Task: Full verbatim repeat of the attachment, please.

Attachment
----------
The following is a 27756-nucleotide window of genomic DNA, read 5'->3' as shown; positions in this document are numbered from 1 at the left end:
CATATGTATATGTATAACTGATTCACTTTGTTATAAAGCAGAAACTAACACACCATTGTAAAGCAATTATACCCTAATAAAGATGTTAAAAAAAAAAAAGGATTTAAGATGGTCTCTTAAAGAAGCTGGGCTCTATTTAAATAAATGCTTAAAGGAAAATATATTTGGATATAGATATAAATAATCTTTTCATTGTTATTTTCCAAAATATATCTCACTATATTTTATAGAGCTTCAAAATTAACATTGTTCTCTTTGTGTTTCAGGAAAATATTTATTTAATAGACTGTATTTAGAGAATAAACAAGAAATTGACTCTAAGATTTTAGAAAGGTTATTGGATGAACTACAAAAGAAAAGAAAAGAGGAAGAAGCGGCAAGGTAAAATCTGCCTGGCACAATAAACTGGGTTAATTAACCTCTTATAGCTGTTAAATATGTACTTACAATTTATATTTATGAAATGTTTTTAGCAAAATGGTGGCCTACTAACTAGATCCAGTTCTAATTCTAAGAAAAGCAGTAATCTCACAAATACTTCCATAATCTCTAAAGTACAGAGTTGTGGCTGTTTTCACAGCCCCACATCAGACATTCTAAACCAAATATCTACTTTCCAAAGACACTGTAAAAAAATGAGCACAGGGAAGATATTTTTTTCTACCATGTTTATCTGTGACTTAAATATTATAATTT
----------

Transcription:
The following is a 27756-nucleotide window of genomic DNA, read 5'->3' as shown; positions in this document are numbered from 1 at the left end:
CATATGTATATGTATAACTGATTCACTTTGTTATAAAGCAGAAACTAACACACCATTGTAAAGCAATTATACCCTAATAAAGATGTTAAAAAAAAAAAAGGATTTAAGATGGTCTCTTAAAGAAGCTGGGCTCTATTTAAATAAATGCTTAAAGGAAAATATATTTGGATATAGATATAAATAATCTTTTCATTGTTATTTTCCAAAATATATCTCACTATATTTTATAGAGCTTCAAAATTAACATTGTTCTCTTTGTGTTTCAGGAAAATATTTATTTAATAGACTGTATTTAGAGAATAAACAAGAAATTGACTCTAAGATTTTAGAAAGGTTATTGGATGAACTACAAAAGAAAAGAAAAGAGGAAGAAGCGGCAAGGTAAAATCTGCCTGGCACAATAAACTGGGTTAATTAACCTCTTATAGCTGTTAAATATGTACTTACAATTTATATTTATGAAATGTTTTTAGCAAAATGGTGGCCTACTAACTAGATCCAGTTCTAATTCTAAGAAAAGCAGTAATCTCACAAATACTTCCATAATCTCTAAAGTACAGAGTTGTGGCTGTTTTCACAGCCCCACATCAGACATTCTAAACCAAATATCTACTTTCCAAAGACACTGTAAAAAAATGAGCACAGGGAAGATATTTTTTTCTACCATGTTTATCTGTGACTTAAATATTATAATTT